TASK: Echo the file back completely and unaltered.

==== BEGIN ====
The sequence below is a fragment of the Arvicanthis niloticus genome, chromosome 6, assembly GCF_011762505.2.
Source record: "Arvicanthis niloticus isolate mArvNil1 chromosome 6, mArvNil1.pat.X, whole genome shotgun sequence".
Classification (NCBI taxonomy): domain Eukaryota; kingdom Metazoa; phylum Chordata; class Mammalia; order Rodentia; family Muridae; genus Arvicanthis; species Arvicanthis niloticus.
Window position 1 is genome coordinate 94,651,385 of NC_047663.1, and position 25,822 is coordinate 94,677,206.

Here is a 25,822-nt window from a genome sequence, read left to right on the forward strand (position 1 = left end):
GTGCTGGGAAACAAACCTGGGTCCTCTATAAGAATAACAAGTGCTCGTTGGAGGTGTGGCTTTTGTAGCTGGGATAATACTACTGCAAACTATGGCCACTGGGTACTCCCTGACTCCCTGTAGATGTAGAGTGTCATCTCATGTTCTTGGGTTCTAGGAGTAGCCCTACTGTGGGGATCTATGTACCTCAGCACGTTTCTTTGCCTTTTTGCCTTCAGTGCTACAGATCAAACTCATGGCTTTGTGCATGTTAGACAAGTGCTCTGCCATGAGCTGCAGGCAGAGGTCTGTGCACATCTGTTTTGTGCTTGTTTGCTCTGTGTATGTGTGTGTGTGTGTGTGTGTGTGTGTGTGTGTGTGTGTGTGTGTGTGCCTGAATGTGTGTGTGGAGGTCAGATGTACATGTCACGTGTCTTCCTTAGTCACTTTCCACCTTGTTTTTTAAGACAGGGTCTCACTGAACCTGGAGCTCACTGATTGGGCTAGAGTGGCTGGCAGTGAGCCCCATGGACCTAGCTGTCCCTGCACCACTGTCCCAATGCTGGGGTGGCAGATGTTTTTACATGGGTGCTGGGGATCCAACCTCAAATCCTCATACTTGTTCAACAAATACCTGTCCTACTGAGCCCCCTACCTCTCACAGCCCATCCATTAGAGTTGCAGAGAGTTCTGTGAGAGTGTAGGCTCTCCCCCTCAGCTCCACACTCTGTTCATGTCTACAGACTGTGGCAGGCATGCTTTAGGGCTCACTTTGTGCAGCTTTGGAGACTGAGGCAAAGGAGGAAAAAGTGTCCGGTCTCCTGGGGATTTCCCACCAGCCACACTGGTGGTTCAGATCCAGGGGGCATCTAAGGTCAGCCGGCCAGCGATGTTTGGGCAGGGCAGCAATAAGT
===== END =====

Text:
The sequence below is a fragment of the Arvicanthis niloticus genome, chromosome 6, assembly GCF_011762505.2.
Source record: "Arvicanthis niloticus isolate mArvNil1 chromosome 6, mArvNil1.pat.X, whole genome shotgun sequence".
Classification (NCBI taxonomy): domain Eukaryota; kingdom Metazoa; phylum Chordata; class Mammalia; order Rodentia; family Muridae; genus Arvicanthis; species Arvicanthis niloticus.
Window position 1 is genome coordinate 94,651,385 of NC_047663.1, and position 25,822 is coordinate 94,677,206.

Here is a 25,822-nt window from a genome sequence, read left to right on the forward strand (position 1 = left end):
GTGCTGGGAAACAAACCTGGGTCCTCTATAAGAATAACAAGTGCTCGTTGGAGGTGTGGCTTTTGTAGCTGGGATAATACTACTGCAAACTATGGCCACTGGGTACTCCCTGACTCCCTGTAGATGTAGAGTGTCATCTCATGTTCTTGGGTTCTAGGAGTAGCCCTACTGTGGGGATCTATGTACCTCAGCACGTTTCTTTGCCTTTTTGCCTTCAGTGCTACAGATCAAACTCATGGCTTTGTGCATGTTAGACAAGTGCTCTGCCATGAGCTGCAGGCAGAGGTCTGTGCACATCTGTTTTGTGCTTGTTTGCTCTGTGTATGTGTGTGTGTGTGTGTGTGTGTGTGTGTGTGTGTGTGTGTGTGTGTGCCTGAATGTGTGTGTGGAGGTCAGATGTACATGTCACGTGTCTTCCTTAGTCACTTTCCACCTTGTTTTTTAAGACAGGGTCTCACTGAACCTGGAGCTCACTGATTGGGCTAGAGTGGCTGGCAGTGAGCCCCATGGACCTAGCTGTCCCTGCACCACTGTCCCAATGCTGGGGTGGCAGATGTTTTTACATGGGTGCTGGGGATCCAACCTCAAATCCTCATACTTGTTCAACAAATACCTGTCCTACTGAGCCCCCTACCTCTCACAGCCCATCCATTAGAGTTGCAGAGAGTTCTGTGAGAGTGTAGGCTCTCCCCCTCAGCTCCACACTCTGTTCATGTCTACAGACTGTGGCAGGCATGCTTTAGGGCTCACTTTGTGCAGCTTTGGAGACTGAGGCAAAGGAGGAAAAAGTGTCCGGTCTCCTGGGGATTTCCCACCAGCCACACTGGTGGTTCAGATCCAGGGGGCATCTAAGGTCAGCCGGCCAGCGATGTTTGGGCAGGGCAGCAATAAGT